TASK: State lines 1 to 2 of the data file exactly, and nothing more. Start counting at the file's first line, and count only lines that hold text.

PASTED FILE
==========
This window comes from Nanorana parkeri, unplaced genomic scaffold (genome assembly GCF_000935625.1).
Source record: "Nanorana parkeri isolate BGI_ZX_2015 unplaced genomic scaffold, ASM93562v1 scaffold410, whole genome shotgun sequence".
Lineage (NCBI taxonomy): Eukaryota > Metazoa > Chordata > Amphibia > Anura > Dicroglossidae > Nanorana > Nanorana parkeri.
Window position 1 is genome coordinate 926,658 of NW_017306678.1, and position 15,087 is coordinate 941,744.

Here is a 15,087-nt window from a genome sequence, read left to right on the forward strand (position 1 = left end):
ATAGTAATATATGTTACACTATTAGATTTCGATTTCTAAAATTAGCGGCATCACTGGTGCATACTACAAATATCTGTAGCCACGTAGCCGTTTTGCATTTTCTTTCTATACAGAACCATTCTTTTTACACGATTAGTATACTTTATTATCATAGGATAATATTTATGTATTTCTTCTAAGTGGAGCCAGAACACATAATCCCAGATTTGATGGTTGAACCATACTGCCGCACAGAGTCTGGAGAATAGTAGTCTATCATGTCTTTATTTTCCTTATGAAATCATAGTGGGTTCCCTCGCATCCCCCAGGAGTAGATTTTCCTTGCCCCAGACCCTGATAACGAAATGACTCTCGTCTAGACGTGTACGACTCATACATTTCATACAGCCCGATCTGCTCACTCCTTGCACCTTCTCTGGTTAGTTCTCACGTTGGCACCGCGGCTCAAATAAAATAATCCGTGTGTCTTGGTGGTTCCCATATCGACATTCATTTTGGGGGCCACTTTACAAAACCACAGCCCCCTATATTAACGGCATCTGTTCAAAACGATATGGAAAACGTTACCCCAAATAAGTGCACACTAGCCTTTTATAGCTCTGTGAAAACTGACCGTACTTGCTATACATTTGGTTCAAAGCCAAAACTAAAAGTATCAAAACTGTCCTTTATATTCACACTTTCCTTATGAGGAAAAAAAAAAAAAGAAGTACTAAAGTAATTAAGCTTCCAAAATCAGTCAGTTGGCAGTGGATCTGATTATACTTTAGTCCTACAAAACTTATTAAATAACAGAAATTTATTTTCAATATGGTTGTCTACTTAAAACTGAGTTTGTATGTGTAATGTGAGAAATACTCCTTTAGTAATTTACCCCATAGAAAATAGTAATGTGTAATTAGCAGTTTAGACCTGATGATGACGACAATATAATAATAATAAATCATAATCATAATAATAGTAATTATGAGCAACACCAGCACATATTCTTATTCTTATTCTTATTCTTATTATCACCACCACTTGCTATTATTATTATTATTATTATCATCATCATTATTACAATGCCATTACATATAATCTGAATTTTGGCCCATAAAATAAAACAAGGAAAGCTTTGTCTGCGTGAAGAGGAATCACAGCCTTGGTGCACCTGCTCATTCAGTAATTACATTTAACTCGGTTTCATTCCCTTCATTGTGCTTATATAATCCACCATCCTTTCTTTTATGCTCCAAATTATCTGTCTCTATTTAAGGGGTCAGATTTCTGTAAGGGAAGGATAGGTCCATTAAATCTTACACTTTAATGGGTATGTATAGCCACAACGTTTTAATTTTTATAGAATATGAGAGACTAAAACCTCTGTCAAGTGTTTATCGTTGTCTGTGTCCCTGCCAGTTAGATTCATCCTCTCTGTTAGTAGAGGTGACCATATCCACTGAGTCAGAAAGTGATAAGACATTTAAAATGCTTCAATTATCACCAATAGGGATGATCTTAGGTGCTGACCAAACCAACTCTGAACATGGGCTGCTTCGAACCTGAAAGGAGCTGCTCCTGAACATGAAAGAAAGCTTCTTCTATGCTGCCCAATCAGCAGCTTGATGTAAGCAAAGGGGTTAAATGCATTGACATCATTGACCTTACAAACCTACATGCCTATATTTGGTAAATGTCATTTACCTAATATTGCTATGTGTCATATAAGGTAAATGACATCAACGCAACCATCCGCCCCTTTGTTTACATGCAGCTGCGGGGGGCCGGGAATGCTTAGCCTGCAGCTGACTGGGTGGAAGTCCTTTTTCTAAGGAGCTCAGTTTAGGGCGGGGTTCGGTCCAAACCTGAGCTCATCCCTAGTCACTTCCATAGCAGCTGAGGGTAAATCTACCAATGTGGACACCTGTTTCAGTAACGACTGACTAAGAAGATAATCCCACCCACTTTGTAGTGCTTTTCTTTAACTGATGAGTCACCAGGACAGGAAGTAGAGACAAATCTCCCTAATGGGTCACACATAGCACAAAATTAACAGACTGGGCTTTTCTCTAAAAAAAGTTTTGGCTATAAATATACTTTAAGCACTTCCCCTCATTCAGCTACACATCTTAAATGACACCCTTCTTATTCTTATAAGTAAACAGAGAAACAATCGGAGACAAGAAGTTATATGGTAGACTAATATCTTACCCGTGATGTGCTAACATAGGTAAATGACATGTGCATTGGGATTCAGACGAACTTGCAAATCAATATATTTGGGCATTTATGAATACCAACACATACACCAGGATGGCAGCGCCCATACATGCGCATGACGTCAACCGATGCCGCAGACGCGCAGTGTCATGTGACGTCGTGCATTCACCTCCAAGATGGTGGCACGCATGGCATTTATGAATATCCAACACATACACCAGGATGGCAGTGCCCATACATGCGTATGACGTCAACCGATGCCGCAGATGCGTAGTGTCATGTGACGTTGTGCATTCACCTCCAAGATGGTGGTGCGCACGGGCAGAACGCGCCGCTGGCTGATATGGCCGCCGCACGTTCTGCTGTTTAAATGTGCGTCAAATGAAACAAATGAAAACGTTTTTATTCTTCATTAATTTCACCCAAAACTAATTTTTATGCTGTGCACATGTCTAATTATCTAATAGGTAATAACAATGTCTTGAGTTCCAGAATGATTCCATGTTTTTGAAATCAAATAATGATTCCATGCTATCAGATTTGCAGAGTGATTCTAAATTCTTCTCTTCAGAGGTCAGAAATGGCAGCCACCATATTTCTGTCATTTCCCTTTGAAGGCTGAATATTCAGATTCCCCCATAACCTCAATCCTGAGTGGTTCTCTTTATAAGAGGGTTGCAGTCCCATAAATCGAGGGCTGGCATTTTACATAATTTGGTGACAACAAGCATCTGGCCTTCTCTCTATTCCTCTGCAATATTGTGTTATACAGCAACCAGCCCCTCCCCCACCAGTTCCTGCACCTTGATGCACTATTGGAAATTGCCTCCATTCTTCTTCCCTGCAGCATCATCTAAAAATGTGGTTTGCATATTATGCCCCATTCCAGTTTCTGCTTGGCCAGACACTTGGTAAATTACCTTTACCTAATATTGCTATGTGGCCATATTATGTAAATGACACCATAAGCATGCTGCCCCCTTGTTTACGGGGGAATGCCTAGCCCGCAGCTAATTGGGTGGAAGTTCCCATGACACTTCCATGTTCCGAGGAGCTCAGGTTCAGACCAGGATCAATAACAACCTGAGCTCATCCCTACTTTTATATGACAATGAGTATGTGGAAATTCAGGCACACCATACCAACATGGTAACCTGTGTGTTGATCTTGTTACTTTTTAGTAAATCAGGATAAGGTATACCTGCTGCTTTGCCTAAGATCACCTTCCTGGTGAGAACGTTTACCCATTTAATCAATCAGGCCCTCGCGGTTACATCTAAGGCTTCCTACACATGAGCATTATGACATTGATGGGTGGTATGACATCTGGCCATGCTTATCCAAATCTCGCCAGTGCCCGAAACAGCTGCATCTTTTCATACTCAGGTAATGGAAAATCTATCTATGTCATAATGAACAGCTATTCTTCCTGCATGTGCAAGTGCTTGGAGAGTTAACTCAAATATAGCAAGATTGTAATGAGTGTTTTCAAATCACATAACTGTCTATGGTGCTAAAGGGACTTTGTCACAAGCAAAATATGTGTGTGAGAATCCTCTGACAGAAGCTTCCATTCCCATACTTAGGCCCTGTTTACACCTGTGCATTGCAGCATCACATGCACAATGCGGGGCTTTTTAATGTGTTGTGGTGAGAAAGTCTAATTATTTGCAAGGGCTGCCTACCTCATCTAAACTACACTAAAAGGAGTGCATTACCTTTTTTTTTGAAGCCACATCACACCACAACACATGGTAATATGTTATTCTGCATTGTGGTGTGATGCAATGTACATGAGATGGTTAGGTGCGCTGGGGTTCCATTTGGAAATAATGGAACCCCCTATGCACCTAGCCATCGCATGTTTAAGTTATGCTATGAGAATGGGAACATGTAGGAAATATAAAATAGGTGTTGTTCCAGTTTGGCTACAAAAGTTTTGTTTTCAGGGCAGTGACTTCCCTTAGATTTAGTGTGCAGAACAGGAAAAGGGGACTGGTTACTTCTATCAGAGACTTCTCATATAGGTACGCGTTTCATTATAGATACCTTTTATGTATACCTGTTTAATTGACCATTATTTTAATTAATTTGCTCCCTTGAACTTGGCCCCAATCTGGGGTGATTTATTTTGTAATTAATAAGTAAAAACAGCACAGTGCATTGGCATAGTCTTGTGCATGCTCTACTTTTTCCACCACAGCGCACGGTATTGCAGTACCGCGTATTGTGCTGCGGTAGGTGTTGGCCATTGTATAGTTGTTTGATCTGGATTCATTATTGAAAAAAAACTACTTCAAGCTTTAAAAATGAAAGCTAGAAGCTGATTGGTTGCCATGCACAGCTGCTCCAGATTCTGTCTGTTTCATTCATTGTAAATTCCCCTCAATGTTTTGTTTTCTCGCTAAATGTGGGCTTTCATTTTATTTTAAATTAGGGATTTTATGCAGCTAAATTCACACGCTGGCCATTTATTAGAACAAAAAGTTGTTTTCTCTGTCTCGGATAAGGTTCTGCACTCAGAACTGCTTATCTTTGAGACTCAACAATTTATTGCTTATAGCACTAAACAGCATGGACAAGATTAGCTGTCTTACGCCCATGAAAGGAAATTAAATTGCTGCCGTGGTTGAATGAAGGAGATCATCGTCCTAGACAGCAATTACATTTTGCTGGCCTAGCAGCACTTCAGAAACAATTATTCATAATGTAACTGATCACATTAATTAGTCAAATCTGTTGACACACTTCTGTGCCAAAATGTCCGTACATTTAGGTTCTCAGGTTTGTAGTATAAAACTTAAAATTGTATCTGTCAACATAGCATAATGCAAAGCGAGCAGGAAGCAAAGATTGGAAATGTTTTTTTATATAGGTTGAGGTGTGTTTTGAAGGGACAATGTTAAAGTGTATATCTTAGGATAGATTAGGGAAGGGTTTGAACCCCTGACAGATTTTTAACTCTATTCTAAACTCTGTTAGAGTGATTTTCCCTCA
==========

This window comes from Nanorana parkeri, unplaced genomic scaffold (genome assembly GCF_000935625.1).
Source record: "Nanorana parkeri isolate BGI_ZX_2015 unplaced genomic scaffold, ASM93562v1 scaffold410, whole genome shotgun sequence".